Seven Chances is shorter than The Navigator by just over three minutes — so only a quarter-hour longer than the bare minimum to be considered a feature film. (Several firms use Keaton’s own Sherlock, Jr.‘s 45-minute length as the basis for the qualification of “feature length,” though a 40-minute restriction is slightly more widely accepted.) In that time, Keaton exhausts every comic and visual possibility he can from this premise. It begins with the primitive Technicolor in the romantic opening scenes, making a futile bid for Chaplin’s sentiment by playing up the autumnal melancholy of unrequited love — futile strictly because Keaton’s lovelorn sap is forced to admit his feelings initially because of a financial compromise, a condition that itself leads to the major conflict of the picture. It would have been relatively simple to make a film about Keaton’s hapless Jimmy trying to get married by 7:00 to a woman who thinks he’s doing it for the money. Instead this is resolved almost immediately; Jimmy just doesn’t know it.
So the way this incredibly elegant story plays out is with the basic irresistible condition of Jimmy, believing his great love is over and with coworkers depending on him, traveling around the city searching for a potential sudden mate. Add to this the drama of his sweetheart trying to find him and tell him she wants to marry him after all; and the insanity that results when one of his partners has an ad placed in the paper announcing that Jimmy is searching for a woman (“any woman”) and they all should meet at a church at the designated time. After skillful, Griffith-like cross-cutting, these fragments converge into an astonishing chase sequence and the unforgettable sight of Keaton’s Jimmy beating every odd to reach his wedding on time — ostensibly to make sure he gets the money for his firm, but we all know the real reason. The climax may not be as famous as the most memorable gags of The General or Steamboat Bill Jr., but it’s been just as frequently imitated — see the end of The Graduate and the opening sequence of A Hard Day’s Night for a start.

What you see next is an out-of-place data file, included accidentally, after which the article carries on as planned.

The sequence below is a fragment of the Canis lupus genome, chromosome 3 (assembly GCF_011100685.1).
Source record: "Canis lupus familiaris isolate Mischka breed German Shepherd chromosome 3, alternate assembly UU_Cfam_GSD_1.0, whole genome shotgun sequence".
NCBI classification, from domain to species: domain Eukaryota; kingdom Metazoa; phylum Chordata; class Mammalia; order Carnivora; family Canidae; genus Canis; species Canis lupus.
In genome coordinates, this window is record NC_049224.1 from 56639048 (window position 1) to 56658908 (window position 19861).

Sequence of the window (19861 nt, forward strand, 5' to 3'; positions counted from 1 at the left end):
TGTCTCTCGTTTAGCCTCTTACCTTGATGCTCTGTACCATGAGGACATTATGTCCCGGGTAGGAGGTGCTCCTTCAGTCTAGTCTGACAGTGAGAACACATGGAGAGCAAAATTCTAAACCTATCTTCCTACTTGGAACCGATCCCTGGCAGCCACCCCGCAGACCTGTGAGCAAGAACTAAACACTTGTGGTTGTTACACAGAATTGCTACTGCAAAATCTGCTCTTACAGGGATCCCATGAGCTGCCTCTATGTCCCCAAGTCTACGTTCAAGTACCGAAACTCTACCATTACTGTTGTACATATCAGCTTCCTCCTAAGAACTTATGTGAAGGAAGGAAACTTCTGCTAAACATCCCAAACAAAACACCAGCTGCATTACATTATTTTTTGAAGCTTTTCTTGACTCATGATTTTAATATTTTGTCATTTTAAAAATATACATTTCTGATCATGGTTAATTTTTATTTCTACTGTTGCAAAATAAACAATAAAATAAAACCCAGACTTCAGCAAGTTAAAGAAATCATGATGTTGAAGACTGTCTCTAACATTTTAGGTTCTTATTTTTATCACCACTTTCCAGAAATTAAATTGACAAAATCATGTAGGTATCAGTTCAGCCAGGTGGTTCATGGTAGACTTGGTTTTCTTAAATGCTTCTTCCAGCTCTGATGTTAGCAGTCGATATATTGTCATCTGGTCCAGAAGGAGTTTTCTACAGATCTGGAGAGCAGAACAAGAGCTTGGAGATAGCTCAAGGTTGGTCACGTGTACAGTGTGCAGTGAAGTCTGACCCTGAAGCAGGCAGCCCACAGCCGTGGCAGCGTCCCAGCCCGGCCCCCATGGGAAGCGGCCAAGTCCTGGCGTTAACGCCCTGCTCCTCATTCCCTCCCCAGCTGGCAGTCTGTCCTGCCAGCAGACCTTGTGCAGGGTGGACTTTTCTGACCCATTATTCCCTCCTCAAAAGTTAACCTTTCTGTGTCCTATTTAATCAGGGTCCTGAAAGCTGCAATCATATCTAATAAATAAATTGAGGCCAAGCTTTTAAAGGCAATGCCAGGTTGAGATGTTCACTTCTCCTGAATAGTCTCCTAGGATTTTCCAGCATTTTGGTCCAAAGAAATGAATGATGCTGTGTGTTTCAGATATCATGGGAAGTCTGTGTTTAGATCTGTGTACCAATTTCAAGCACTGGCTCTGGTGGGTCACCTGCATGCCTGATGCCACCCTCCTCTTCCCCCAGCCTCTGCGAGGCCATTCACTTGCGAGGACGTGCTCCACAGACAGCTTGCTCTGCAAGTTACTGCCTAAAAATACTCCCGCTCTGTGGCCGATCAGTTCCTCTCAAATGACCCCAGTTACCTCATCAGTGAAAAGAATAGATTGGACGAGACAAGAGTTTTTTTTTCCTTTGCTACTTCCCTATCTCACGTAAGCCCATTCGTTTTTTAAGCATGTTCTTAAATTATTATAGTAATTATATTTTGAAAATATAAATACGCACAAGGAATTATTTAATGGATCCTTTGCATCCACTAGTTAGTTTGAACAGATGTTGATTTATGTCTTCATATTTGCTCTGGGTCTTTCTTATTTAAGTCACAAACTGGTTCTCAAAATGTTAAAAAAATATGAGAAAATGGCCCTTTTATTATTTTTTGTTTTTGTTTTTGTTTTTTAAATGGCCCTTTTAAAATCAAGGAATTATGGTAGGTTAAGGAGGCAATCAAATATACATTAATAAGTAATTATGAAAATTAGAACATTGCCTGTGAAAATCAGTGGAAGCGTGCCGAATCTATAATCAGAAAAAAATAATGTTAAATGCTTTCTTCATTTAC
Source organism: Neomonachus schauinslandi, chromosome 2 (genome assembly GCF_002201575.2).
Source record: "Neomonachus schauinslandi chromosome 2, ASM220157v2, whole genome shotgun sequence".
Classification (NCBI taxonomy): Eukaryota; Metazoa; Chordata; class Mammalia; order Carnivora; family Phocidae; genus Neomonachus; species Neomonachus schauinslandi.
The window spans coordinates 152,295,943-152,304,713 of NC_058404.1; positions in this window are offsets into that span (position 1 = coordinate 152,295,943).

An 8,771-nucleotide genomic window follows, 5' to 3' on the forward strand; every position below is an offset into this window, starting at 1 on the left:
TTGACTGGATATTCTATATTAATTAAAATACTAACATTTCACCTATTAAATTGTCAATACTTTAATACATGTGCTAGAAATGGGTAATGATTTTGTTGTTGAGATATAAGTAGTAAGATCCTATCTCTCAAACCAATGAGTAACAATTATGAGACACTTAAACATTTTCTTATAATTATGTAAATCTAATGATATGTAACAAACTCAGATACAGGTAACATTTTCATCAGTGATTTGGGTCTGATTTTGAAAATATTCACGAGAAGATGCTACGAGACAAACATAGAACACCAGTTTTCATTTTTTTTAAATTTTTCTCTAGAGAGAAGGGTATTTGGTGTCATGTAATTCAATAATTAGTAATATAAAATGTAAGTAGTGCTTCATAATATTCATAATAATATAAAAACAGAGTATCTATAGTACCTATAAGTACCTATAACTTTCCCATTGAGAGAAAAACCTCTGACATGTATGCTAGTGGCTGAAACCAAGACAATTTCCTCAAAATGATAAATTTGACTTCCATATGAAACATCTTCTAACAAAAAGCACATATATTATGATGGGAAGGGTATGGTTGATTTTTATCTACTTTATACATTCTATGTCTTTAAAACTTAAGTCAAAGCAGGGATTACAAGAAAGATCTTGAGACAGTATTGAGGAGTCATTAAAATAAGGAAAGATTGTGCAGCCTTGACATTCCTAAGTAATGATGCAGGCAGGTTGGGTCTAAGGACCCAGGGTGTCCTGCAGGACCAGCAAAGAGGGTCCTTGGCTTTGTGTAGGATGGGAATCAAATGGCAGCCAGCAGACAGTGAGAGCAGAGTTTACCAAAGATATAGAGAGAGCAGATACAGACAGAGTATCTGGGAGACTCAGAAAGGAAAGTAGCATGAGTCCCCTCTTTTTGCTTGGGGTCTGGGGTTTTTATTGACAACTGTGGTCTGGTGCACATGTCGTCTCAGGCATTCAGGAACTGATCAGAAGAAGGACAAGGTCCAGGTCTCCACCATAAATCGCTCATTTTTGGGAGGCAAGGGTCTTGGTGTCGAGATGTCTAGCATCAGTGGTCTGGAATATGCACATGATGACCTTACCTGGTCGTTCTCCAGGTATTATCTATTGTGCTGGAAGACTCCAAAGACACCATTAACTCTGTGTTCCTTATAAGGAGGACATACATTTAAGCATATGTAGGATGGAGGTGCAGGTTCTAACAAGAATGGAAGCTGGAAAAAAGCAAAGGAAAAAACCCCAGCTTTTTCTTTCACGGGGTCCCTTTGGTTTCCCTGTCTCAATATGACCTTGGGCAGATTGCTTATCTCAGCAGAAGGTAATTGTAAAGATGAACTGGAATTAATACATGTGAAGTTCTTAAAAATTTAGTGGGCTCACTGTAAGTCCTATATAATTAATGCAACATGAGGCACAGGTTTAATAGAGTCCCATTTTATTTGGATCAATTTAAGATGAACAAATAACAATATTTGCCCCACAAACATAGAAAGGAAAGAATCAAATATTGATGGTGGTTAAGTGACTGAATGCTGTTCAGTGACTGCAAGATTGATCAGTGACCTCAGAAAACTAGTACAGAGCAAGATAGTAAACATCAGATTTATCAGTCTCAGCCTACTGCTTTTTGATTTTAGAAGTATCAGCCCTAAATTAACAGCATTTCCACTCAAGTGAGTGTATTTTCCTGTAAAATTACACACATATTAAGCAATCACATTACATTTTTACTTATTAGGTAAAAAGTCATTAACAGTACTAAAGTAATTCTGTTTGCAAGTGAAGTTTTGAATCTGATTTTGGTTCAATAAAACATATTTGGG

Griffith is called to mind in more than just the skillful editing in Seven Chances, unfortunately; there’s still another awkward group of malicious jokes at the expense of black people, not helped by the unsubtle emphasis on the relative affluence of all the white characters in this and just about all of Keaton’s films. In a head-to-head, it’s not insignificant that Chaplin nearly always played underprivileged characters, and never mocked them or depicted them as subhuman. (It’s probably significant to note here that Keaton often uses his wealthy and/or comfortable side characters to mock ignorance among the cushioned upper classes, as seen particularly in Our Hospitality and Steamboat Bill Jr.) This isn’t to suggest that Keaton himself meant these jokes to hurt anyone, or even that they would generally have been taken that way in 1925; the most uncomfortable moment today has Keaton following an attractive, stocky and well-dressed woman as she is seen from behind walking along a street. He clearly intends to proposition her, as he has so many others by this point in the film, until he picks up his pace to greet her and sees that she is a black woman, then picks up pace in alarm and takes leave quickly. It’s not impossible that this was an innocent enough joke in the ’20s, when interracial marriage was comparatively unheard of in most of the places in which Chances would likely be screened. But it’s this sort of oblivious pandering that takes the penchant for crowd-pleasing, held by Keaton and Chaplin alike, a bridge too far. Along with other, similarly disappointing moments, it has allowed a great film to age, and to become harder to see for what it truly is.